Striking the right balance in news coverage is a challenge, but incredibly important. Indeed, Gulf Coast fishermen have been complaining that the media have been doing more harm than good since early May. Those concerns have not abated. Fortunately, many news articles have been more nuanced than their contradictory headlines.
On July 1, the Biloxi Sun Herald reported that scientists at the University of Southern Mississippi and Tulane University had found droplets of oil in the larvae of blue crabs and fiddler crabs sampled from Louisiana to Pensacola, Florida, describing the discovery as “the first indication” that oil was entering the Gulf food chain. Within days of the spill’s start, however, the National Oceanic and Atmospheric Administration (NOAA) and the Food and Drug Administration (FDA) began catching and testing seafood for oil, looking primarily for polycyclic aromatic hydrocarbons, the most common toxic component of crude. NOAA has told reporters from The New York Times, USA Today, the New Orleans Times-Picayune, and other outlets that the first line of defense is the no-fishing zone that currently covers roughly 35 percent of Gulf waters.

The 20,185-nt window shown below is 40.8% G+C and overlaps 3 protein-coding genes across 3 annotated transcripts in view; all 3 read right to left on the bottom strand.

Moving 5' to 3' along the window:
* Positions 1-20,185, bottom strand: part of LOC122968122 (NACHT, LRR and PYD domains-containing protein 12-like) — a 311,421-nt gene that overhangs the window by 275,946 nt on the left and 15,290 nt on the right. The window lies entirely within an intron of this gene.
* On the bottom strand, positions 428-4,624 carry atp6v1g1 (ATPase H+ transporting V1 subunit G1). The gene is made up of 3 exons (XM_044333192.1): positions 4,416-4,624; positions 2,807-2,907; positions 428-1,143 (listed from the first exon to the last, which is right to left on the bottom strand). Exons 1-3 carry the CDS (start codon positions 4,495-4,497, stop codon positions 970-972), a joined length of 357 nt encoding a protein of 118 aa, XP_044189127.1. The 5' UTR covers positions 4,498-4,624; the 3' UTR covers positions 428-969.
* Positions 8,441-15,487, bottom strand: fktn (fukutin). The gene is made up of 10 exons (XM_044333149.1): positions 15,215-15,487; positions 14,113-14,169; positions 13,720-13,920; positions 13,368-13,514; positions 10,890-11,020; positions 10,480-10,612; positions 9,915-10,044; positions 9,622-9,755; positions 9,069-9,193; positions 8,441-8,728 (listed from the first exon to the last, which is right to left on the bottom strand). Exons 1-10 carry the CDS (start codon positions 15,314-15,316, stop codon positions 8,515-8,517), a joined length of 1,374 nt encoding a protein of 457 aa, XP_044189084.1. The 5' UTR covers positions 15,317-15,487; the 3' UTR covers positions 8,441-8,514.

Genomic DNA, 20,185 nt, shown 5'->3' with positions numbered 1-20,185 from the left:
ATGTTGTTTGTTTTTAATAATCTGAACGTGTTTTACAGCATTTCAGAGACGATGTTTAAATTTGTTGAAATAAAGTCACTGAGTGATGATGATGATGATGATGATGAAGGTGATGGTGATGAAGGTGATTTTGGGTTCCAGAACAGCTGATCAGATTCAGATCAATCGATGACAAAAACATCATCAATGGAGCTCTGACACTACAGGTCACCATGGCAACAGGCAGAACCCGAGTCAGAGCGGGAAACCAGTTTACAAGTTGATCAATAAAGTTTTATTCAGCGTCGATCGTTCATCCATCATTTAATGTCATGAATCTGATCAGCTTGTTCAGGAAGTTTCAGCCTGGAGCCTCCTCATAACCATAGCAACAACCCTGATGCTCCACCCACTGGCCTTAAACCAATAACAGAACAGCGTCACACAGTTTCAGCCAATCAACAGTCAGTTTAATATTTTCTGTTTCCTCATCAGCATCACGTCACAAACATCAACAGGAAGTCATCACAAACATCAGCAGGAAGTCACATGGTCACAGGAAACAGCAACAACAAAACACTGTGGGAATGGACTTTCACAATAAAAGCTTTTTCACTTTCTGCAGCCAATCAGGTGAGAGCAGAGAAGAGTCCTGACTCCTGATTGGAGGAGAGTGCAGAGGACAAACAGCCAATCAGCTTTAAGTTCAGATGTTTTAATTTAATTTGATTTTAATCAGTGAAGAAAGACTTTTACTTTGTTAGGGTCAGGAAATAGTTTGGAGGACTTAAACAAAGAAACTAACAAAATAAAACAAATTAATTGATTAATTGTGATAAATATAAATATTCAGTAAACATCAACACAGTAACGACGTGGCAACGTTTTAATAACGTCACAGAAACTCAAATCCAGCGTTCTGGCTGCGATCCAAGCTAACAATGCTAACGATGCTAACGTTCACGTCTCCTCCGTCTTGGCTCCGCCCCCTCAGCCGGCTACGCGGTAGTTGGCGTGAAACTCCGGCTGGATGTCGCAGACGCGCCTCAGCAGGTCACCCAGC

“The only contaminated fish sample to have been found so far came from an area closed to fishing, said Lisa Desfosse, director of the NOAA Fisheries Mississippi labs, who is coordinating the collection effort in the gulf,” the Times reported on Tuesday.